I can’t claim I planned it this way: I had a job interview in Kalispell on Thursday, and with little official stuff left to do around the home, figured it logical to make the gas money count for more. I decided to bring the raft, fishing gear, and test the new pack on an overnight up on the North Fork of the Flathead. I could start, finish and hike in Glacier, but camp on the west bank and thus not have to detour to get a permit.
Fortunately this all happened to be on the day of the equinox, and even more fortunately the fall colors were in fine form along the river. It was cold, and had been raining like crazy. The North Fork, usually running around 8-900 cfs in late September, peaked at 3100 the day I was on it. I got soaked from waist to toe tip hiking through dewy brush in the first five miles, and the creek crossings were deep, fast, and cold. Sage Creek near the border was crotch deep, not something I had expected. The need to keep moving to stay warm put a damper on my enthusiasm to hike up and run the creeks, the North Fork was flowing at ~6 mph or more, and the cold silty water made fishing fruitless (though I tried some scuds and streamers anyway). All of which meant that what had been planned as a leisurely overnight got turned into a one dayer. If you look at the spot track you can even see that I floated well past my intended takeout at Kintla Creek, giving myself 90 minutes of bushwacking and roadwalking at the end of the day.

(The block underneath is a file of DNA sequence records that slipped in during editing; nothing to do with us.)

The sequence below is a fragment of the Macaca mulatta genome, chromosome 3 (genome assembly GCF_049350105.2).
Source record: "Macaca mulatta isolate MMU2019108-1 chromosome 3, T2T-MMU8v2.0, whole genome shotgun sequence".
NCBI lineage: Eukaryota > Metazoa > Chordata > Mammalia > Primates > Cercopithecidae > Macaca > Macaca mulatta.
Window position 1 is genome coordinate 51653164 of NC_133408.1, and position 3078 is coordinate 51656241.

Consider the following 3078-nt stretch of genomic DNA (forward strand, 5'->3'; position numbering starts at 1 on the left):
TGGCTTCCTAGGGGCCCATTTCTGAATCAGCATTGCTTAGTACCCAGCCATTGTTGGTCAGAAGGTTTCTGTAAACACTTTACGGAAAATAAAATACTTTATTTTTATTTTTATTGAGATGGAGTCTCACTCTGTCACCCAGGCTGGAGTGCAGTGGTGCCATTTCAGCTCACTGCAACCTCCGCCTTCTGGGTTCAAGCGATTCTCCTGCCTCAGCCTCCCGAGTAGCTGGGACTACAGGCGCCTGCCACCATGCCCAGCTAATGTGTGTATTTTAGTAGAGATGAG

It was pretty darn nice, regardless:
On stream navigation is much trickier than one would think, especially on a river in the middle of a wide, forested valley. The North Fork flows fast enough and meanders often enough that paying attention and paddling is required enough that map reading requires pulling over to the bank, which I’m loath to do. Some surprisingly big riffles came about right around Kintla Creek, and the big standing wave and hole avoidance apparantly caused me to miss that seemingly obvious landmark. I’ll be much more likely to bring a GPS on river trips in the future.
On the job front, I’m back to playing the waiting game, contemplating options. The organization up north seemed great, and the position pays poorly. A good tradeoff? I’m not sure. For today, I need to prep for the MESSS: by this time tomorrow I should be in a world of hurt. But the forecast is great, and an equally great crew is on tap for various legs. Missoula and autumn, I must enjoy them while they last.